Yet another edition of the National Junior Athletics Championships has come to an end. The timing of the event at Guntur in Andhra Pradesh left a lot to be desired and it is up to the School Games Federation of India and Athletics Federation of India along with the government to hold the junior championships earlier.
Ideally, our juniors too should follow the international calendar in which the seasons are divided into two – winter and summer seasons. The winter season runs from January to April while the summer is from May to October.
For an athlete rest is very important as he/she wants his/her body to be in perfect condition to achieve better results. Sadly in India, the athletics calendar for students is prepared looking at the academic year and as a result the top juniors don't get sufficient time to rest and some times they even miss out on major championships.
Haryana pip Kerala
Coming back to the Guntur meet, Haryana ended Kerala's reign to clinch the overall championships. Haryana athletes were more organized this time and pipped Kerala to the title. Haryana have traditionally dominated throw events, but this time around they excelled even in relays, which Kerala have monopolized over the years. Kerala have dominated athletics on the national stage and it has a lot to do with the fact that our schools take great care in promoting sports. At present, Mar Basil HSS, Kothamangalam, St George's HSS, Kothamangalam, Parli HSS, and Kalladi HSS are the top sports schools in the state.
I would like to add that our athletes were a tired lot at Guntur after having competed at the state meet at Pala, and the national school meet in Bhopal. A few athletes fell either sick or were missing in action at Guntur.
One thing which worries me is the issue of doping. One look at an athlete and you can make out his/her physical growth is not natural. Today's youngsters have access to Internet and they can easily fall into the trap of using performance enhancing substances. The coaches, school management and parents have to be vigilant in their efforts to put an end to dope menace and ensure there are no short cuts to success.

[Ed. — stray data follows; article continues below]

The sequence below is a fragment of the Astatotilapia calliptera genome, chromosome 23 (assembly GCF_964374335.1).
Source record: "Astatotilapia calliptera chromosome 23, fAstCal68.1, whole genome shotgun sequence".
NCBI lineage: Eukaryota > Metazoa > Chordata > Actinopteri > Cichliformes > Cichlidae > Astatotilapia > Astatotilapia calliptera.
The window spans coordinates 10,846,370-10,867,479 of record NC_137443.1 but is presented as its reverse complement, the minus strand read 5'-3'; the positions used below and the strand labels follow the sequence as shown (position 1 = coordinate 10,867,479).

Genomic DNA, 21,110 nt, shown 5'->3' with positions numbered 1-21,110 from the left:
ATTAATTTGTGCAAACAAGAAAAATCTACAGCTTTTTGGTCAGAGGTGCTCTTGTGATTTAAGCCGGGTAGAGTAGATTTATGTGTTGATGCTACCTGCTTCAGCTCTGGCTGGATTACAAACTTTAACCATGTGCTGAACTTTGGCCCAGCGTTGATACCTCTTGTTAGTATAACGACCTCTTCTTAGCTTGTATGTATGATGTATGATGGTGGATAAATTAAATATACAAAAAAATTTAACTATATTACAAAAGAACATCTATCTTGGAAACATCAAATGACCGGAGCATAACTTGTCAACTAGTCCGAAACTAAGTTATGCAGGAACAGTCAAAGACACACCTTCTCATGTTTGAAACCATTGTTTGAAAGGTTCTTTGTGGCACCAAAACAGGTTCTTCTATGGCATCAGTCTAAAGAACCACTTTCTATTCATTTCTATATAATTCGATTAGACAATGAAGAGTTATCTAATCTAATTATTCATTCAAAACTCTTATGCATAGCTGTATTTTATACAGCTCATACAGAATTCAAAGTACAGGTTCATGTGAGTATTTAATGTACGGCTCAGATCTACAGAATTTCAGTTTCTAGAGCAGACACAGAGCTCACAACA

Long jumper M Sreeshankar, who set a new meet record of 7.72m in the U-20 boys' long jump, and Rubina Yadav, who smashed the national record in U-18 girls' high jump, were the standout performers at Guntur. Kerala's Sreeshankar, son of former international athletes Murali and Bijimol, is a natural and has got great ability. Haryana's Rubina, who came up with a fine jump of 1.81m, has got great physique and is a genuine prospect.
The performance at the junior nationals is taken into consideration for the central government's Khelo India project. The selection trials for Khelo India will be held in New Delhi in January and the 1,000 selected sportspersons will get Rs 5 lakh per annum to take care of their training as part of the project. The Center has also started a Jumps Academy in Bengaluru, Sprints Academy in New Delhi, and Throws Academy in Patiala to groom talented youngsters. These are exciting times for the youngsters as the government is spending big money on athletics. Today's athletes are lucky as they can train on synthetic tracks and get to use spikes. Throwback to our era and an uneven track was the one in which majority of us trained in our early days!
I am happy to see this change, for we need to spend money in order to achieve results on the international stage. The school coaches have to be prudent to understand they can take their disciples only to a certain level and after that more qualified coaches need to train them.
(The author is a former World Championships bronze medal winner in long jump)